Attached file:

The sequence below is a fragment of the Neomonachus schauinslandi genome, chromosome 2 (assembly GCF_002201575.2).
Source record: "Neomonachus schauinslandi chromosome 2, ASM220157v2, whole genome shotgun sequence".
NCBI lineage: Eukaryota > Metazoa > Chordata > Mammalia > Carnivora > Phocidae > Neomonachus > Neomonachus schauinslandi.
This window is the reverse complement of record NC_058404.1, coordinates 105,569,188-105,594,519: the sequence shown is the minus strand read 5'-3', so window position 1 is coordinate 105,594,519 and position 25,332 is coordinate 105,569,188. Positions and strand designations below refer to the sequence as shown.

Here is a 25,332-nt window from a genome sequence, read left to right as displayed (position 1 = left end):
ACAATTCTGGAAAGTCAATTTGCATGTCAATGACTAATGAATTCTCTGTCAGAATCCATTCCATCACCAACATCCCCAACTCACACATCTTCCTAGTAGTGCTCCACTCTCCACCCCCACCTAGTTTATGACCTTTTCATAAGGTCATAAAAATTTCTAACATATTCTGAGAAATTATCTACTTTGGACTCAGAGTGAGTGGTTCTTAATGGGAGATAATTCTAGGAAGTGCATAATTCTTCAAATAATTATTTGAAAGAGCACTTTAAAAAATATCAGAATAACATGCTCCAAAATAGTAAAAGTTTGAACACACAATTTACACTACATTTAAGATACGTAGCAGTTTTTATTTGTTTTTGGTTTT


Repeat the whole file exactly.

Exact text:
The sequence below is a fragment of the Neomonachus schauinslandi genome, chromosome 2 (assembly GCF_002201575.2).
Source record: "Neomonachus schauinslandi chromosome 2, ASM220157v2, whole genome shotgun sequence".
NCBI lineage: Eukaryota > Metazoa > Chordata > Mammalia > Carnivora > Phocidae > Neomonachus > Neomonachus schauinslandi.
This window is the reverse complement of record NC_058404.1, coordinates 105,569,188-105,594,519: the sequence shown is the minus strand read 5'-3', so window position 1 is coordinate 105,594,519 and position 25,332 is coordinate 105,569,188. Positions and strand designations below refer to the sequence as shown.

Here is a 25,332-nt window from a genome sequence, read left to right as displayed (position 1 = left end):
ACAATTCTGGAAAGTCAATTTGCATGTCAATGACTAATGAATTCTCTGTCAGAATCCATTCCATCACCAACATCCCCAACTCACACATCTTCCTAGTAGTGCTCCACTCTCCACCCCCACCTAGTTTATGACCTTTTCATAAGGTCATAAAAATTTCTAACATATTCTGAGAAATTATCTACTTTGGACTCAGAGTGAGTGGTTCTTAATGGGAGATAATTCTAGGAAGTGCATAATTCTTCAAATAATTATTTGAAAGAGCACTTTAAAAAATATCAGAATAACATGCTCCAAAATAGTAAAAGTTTGAACACACAATTTACACTACATTTAAGATACGTAGCAGTTTTTATTTGTTTTTGGTTTT